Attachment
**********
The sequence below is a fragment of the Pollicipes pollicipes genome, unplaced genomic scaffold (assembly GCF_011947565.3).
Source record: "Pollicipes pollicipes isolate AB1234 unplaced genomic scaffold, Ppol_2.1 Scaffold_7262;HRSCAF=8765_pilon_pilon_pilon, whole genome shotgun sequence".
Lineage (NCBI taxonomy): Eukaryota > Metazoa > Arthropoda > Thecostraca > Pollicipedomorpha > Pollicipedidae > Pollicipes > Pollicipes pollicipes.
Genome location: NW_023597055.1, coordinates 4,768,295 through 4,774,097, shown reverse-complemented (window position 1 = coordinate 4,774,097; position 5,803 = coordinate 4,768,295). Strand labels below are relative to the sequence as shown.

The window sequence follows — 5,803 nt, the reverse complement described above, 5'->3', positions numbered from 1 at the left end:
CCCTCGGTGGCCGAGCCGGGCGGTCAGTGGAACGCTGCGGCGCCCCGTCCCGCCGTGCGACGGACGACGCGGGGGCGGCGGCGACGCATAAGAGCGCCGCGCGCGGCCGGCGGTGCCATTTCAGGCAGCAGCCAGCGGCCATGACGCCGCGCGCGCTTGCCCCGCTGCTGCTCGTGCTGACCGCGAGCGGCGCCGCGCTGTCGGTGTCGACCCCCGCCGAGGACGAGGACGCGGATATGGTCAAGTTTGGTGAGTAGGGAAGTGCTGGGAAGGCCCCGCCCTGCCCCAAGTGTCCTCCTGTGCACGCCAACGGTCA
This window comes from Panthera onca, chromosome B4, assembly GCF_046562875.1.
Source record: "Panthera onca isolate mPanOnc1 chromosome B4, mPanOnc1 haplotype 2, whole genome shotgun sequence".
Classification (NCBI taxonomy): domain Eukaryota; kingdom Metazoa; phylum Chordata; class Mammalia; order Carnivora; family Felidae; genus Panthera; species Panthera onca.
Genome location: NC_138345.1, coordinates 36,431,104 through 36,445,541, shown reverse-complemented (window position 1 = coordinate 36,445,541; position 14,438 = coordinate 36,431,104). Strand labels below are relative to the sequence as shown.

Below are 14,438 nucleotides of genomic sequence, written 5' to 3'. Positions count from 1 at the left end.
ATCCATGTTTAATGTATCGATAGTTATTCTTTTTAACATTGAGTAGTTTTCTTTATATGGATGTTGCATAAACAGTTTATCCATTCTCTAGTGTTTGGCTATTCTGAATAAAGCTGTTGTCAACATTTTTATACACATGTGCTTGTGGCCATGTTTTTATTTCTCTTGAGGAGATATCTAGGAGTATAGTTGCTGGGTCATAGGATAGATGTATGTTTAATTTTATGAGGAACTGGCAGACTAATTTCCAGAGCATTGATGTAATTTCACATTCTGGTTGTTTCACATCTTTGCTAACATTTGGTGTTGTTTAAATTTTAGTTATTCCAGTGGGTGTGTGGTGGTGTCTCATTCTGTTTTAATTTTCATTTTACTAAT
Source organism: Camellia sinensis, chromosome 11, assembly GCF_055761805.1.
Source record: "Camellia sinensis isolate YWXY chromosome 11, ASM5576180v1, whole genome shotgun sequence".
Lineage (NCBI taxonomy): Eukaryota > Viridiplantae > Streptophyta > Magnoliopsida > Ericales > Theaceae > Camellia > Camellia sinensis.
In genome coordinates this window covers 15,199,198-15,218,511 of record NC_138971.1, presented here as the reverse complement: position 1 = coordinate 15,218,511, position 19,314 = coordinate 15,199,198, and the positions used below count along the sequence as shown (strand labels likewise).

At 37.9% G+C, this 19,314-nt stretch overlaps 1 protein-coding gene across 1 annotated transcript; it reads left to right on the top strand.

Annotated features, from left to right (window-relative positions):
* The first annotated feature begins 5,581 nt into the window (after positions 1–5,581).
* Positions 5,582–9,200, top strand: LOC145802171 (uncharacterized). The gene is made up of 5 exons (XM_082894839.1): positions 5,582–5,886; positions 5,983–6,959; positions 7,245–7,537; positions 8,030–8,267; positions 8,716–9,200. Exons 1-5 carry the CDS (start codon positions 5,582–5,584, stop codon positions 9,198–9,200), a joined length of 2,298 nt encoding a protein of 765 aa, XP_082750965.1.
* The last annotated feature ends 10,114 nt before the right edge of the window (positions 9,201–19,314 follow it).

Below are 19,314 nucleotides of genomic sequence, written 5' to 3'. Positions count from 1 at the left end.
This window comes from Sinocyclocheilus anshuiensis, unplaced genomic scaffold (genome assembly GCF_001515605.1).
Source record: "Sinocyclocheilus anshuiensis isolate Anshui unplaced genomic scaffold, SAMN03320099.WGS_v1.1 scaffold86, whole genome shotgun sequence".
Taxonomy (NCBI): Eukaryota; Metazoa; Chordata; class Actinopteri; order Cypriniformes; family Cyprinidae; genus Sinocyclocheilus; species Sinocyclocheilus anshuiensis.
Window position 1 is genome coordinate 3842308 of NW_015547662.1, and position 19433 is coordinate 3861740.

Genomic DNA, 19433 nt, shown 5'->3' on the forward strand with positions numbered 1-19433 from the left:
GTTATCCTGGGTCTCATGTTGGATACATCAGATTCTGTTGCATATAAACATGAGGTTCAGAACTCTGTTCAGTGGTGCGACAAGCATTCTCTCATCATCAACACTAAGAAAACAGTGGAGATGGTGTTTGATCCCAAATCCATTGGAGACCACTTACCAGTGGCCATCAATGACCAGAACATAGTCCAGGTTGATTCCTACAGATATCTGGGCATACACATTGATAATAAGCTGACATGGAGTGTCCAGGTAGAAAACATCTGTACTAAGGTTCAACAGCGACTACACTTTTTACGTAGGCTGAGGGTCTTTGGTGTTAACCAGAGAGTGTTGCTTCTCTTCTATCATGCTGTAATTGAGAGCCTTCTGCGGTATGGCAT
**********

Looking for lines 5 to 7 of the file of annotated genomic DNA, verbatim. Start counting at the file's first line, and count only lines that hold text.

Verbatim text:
The window sequence follows — 5,803 nt, the reverse complement described above, 5'->3', positions numbered from 1 at the left end:
CCCTCGGTGGCCGAGCCGGGCGGTCAGTGGAACGCTGCGGCGCCCCGTCCCGCCGTGCGACGGACGACGCGGGGGCGGCGGCGACGCATAAGAGCGCCGCGCGCGGCCGGCGGTGCCATTTCAGGCAGCAGCCAGCGGCCATGACGCCGCGCGCGCTTGCCCCGCTGCTGCTCGTGCTGACCGCGAGCGGCGCCGCGCTGTCGGTGTCGACCCCCGCCGAGGACGAGGACGCGGATATGGTCAAGTTTGGTGAGTAGGGAAGTGCTGGGAAGGCCCCGCCCTGCCCCAAGTGTCCTCCTGTGCACGCCAACGGTCA
This window comes from Panthera onca, chromosome B4, assembly GCF_046562875.1.